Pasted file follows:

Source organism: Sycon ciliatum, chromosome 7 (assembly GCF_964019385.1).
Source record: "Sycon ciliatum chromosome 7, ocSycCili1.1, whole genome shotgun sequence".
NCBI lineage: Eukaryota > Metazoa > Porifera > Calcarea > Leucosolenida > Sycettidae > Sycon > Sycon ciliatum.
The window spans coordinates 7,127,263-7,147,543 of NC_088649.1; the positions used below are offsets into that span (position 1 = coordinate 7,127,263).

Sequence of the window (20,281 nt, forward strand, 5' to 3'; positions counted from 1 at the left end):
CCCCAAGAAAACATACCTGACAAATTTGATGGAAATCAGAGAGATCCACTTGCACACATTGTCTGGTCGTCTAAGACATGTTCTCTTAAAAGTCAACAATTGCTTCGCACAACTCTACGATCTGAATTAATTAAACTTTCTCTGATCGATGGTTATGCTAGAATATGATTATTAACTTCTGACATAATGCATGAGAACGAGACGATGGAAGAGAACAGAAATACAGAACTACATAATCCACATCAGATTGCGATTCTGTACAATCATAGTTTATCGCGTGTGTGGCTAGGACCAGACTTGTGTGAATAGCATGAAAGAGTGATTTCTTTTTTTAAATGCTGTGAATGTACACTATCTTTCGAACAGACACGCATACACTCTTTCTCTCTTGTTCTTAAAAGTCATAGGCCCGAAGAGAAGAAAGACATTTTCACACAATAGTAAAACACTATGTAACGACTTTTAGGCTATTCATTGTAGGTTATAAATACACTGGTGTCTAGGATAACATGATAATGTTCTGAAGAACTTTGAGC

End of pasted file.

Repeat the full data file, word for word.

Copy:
Source organism: Sycon ciliatum, chromosome 7 (assembly GCF_964019385.1).
Source record: "Sycon ciliatum chromosome 7, ocSycCili1.1, whole genome shotgun sequence".
NCBI lineage: Eukaryota > Metazoa > Porifera > Calcarea > Leucosolenida > Sycettidae > Sycon > Sycon ciliatum.
The window spans coordinates 7,127,263-7,147,543 of NC_088649.1; the positions used below are offsets into that span (position 1 = coordinate 7,127,263).

Sequence of the window (20,281 nt, forward strand, 5' to 3'; positions counted from 1 at the left end):
CCCCAAGAAAACATACCTGACAAATTTGATGGAAATCAGAGAGATCCACTTGCACACATTGTCTGGTCGTCTAAGACATGTTCTCTTAAAAGTCAACAATTGCTTCGCACAACTCTACGATCTGAATTAATTAAACTTTCTCTGATCGATGGTTATGCTAGAATATGATTATTAACTTCTGACATAATGCATGAGAACGAGACGATGGAAGAGAACAGAAATACAGAACTACATAATCCACATCAGATTGCGATTCTGTACAATCATAGTTTATCGCGTGTGTGGCTAGGACCAGACTTGTGTGAATAGCATGAAAGAGTGATTTCTTTTTTTAAATGCTGTGAATGTACACTATCTTTCGAACAGACACGCATACACTCTTTCTCTCTTGTTCTTAAAAGTCATAGGCCCGAAGAGAAGAAAGACATTTTCACACAATAGTAAAACACTATGTAACGACTTTTAGGCTATTCATTGTAGGTTATAAATACACTGGTGTCTAGGATAACATGATAATGTTCTGAAGAACTTTGAGC